As CBS 2's Jermont Terry reported Wednesday night, the rideshare drivers are demanding change.
The list of the demands from the Chicago Gig Alliance is lengthy. Earning a living wage and staying safe on the job tops their list.
"We need safety on the job so we know we won't get robbed," Lori Simmons of the Chicago Gig Alliance led rideshare drivers in a chant.
It is a cry for safety coming from those who drive for Uber and Lyft.
"They don't really do much to prevent people from carjacking us," said rideshare driver Eli Martin.
Martin has spent the last seven years earning a living as a rideshare driver. On Wednesday, he joined fellow drivers outside the Uber Greenlight hub at 1401 W. North Ave., demanding more from rideshare companies.
"It's not like if I feel endangered, I just can't work," Martin said. "I think if you talk to most gig workers, they're in the same position. Just because you don't feel safe doesn't mean you don't have bills."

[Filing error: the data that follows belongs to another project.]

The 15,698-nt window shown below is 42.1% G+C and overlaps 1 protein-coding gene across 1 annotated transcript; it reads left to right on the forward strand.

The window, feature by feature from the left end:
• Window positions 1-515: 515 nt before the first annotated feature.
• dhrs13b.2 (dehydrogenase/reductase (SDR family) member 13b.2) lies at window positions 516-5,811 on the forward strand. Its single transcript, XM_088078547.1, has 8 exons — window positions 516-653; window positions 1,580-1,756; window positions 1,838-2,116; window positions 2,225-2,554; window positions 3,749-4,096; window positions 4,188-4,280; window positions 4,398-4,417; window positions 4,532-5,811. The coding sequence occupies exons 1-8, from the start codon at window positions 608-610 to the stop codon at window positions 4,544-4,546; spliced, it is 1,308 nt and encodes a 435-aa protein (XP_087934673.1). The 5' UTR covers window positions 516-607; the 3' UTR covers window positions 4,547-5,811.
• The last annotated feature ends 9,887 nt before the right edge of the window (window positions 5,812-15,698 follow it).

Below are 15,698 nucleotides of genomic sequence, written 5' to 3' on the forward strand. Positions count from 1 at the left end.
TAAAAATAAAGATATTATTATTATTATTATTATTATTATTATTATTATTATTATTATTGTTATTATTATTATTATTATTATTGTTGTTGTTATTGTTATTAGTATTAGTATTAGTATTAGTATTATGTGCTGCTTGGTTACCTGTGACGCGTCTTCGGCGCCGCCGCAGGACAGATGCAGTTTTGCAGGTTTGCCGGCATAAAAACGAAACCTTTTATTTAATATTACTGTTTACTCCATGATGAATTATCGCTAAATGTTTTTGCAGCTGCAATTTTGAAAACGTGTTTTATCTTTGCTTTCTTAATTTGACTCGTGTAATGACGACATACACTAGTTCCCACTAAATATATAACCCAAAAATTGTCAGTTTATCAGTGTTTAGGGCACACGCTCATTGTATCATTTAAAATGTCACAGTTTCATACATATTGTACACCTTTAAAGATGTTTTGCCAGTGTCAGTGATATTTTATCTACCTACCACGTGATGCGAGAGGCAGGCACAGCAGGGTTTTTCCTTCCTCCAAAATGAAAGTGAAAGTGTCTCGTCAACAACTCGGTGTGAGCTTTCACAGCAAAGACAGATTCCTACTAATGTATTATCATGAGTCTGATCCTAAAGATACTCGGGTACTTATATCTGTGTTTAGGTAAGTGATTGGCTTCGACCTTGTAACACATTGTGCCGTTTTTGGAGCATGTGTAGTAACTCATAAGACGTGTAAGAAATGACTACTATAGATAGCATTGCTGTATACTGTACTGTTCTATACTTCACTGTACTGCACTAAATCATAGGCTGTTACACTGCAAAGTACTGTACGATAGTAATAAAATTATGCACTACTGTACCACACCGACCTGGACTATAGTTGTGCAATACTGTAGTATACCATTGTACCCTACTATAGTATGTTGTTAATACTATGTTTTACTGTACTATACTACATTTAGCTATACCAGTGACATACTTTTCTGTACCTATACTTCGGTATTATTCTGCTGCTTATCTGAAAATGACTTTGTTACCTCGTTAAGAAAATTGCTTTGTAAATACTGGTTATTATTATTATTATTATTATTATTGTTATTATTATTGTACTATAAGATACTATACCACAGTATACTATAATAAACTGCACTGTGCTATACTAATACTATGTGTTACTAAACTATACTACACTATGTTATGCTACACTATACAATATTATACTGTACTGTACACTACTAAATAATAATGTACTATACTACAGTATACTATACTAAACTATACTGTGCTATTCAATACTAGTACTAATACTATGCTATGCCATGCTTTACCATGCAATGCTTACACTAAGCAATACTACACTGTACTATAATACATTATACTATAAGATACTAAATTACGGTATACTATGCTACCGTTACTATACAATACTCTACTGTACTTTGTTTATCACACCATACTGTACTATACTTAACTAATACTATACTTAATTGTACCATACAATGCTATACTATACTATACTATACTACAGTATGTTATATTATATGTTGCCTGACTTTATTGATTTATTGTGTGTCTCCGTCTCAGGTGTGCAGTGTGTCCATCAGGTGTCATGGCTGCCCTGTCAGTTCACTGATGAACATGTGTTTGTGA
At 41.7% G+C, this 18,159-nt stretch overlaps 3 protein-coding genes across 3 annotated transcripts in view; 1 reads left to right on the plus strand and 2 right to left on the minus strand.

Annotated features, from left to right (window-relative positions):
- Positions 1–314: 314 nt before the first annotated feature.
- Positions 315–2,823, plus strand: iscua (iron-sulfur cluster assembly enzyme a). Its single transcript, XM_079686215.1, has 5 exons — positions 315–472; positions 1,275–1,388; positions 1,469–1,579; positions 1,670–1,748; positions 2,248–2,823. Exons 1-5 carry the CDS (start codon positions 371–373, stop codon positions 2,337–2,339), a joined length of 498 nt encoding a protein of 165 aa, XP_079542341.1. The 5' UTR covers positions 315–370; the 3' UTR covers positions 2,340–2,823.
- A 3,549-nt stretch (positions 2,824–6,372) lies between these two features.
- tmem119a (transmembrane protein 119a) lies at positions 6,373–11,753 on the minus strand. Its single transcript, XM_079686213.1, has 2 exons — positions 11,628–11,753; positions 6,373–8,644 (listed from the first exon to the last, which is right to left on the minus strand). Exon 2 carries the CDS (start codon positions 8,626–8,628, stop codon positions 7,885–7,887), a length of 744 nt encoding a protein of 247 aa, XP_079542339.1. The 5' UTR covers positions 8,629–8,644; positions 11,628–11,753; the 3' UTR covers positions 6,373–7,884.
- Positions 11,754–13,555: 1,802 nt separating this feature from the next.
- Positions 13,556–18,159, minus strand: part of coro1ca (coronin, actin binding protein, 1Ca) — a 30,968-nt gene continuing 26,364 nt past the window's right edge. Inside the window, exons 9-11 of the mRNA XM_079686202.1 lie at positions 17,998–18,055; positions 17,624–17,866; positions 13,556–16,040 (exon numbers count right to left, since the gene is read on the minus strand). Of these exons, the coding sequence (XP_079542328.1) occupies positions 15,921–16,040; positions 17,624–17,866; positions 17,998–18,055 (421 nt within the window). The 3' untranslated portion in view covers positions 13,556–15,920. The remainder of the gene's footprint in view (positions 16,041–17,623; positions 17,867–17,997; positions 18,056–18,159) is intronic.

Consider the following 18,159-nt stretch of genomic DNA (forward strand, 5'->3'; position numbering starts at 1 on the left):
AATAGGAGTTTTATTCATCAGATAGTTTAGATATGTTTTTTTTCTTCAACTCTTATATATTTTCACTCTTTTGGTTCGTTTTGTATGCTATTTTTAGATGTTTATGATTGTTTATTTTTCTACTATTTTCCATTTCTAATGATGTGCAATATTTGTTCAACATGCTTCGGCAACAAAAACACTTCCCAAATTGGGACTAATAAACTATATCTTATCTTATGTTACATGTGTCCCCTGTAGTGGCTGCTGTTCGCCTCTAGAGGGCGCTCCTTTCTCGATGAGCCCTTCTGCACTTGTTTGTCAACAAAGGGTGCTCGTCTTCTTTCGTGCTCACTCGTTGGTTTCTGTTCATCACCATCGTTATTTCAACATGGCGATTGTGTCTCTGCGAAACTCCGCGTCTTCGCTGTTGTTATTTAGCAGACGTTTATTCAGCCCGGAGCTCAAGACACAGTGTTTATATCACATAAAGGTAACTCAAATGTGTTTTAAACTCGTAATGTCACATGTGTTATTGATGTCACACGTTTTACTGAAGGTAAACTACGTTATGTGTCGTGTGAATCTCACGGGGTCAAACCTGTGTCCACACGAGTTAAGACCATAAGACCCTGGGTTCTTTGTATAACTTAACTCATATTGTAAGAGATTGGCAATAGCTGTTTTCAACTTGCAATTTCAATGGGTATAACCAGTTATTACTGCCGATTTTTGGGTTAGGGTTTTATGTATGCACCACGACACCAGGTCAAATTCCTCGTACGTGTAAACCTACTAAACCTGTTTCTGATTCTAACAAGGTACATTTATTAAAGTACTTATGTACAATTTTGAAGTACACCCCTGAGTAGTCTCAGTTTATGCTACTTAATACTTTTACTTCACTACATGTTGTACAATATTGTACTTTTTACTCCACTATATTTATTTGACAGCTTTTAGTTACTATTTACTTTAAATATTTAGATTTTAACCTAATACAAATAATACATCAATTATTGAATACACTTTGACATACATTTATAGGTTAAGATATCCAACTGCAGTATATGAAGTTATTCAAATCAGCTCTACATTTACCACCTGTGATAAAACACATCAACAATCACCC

There is a reason why they are worried. Carjackings have been spiking dramatically in 2021 compared with the average for the past five years.
Through March of this year, Chicago saw 425 carjackings – more than double than the same period in 2020, when there were 198.
Chicago Police do not separate how many of the carjacking victims were rideshare drivers. But the gig workers believe they make up a large percentage of victims – and they are still thinking about Javier Ramos, who was killed last month by an Uber passenger in the Lawndale neighborhood.
The murder is still unsolved.
"Essentially, we want all accounts to be verified," said Lori Simmons of the Gig Workers Alliance.
Uber recently made it mandatory for new accounts using anonymous forms of payment to upload an ID.
The gig workers want all riders to upload pictures just as drivers themselves do.
"Their technology works quick," Martin said. "You take a picture of yourself, it lets me drive. Passengers should have to the same thing, and that will reduce a lot of crime and attacks."
The rideshare companies consider drivers contract workers and not employees – and that makes their demand for safety and a better wage an uphill battle.
"They try to pretend we're not here, and we're just going to make sure they remember we are their workers - whether they claim us or not," Simmons said.
The gig workers are hoping to get lawmakers involved to convince or mandate the companies listen to their demands.
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